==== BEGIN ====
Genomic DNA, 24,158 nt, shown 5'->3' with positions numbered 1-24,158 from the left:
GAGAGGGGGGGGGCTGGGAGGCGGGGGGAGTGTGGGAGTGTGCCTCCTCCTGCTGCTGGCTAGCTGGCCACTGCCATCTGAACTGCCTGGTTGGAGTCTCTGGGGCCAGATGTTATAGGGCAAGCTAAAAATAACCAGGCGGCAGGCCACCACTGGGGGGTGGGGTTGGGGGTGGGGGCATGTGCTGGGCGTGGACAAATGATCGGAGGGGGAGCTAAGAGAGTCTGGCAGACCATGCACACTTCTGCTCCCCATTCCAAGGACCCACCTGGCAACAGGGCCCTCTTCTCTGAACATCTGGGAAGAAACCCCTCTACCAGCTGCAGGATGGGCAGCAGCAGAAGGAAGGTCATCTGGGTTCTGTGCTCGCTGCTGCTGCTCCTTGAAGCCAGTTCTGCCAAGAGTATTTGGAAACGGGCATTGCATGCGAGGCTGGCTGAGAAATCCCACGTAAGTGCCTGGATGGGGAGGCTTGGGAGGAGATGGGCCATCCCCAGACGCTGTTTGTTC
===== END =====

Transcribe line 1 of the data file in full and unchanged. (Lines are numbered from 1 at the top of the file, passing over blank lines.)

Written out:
Genomic DNA, 24,158 nt, shown 5'->3' with positions numbered 1-24,158 from the left: